I’m having the best time giving self-promotion workshops lately (and there are a couple more coming up, including a full day in NYC with me and Peleg on Pricing and Marketing on 10/12. Early bird discount ends 10/3.)
Last Thursday, I gave my "Self Promotion Online and Off" talk at the New York Public Library of Science, Industry and Business in Manhattan, which is a great resource for small business owners, especially these free programs organized by Jackie Gold that run pretty much year round.
I did a lot of interactive exercises with the group that night. (You know, where you have to talk to a stranger, which you dread before you do it but then once you’re in the conversation, it’s actually great. You may even meet a prospective client.)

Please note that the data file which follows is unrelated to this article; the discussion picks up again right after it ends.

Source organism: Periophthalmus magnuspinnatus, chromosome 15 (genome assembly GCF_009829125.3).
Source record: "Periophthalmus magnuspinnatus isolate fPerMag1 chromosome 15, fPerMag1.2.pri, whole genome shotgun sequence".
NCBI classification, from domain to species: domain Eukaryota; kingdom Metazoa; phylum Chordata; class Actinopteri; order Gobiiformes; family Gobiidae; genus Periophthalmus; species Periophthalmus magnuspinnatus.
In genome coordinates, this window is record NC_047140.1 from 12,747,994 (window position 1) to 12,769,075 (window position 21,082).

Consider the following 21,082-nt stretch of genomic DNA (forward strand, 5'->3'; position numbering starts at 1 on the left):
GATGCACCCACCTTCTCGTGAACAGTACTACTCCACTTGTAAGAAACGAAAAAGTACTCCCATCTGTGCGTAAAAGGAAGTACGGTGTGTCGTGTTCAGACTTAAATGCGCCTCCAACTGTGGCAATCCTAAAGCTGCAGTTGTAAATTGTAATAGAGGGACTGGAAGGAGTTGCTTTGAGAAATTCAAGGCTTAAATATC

Well, once this group got going, they could not stop networking, which really surprised me because when I walked into the room there was complete silence. No one was talking to anyone and almost everyone was sitting alone in a row or with a few chairs between them and the other person. (Maybe this only happens in New York, but I doubt it.)
In fact, as soon as I was introduced, I asked the group, "Why were you all just sitting here in silence instead of taking advantage of the opportunity to meet a new person?"
Someone chimed in with "I’m shy." Another said, "I don’t want to be rejected" and, "Because it’s New York City." And then I heard someone say, "We were taking advantage of the silence," which makes sense, because there isn’t much quiet time to be had, it’s true.
But still, this is very common. Not many of us are in the habit of entering a room of strangers and talking to someone, but it’s a great habit to get into.
Good for business too. I’m living proof — those of you who know me know that I’ll talk to almost anyone about almost anything.
Do you have any hints about how to make it easier? How to make it a habit?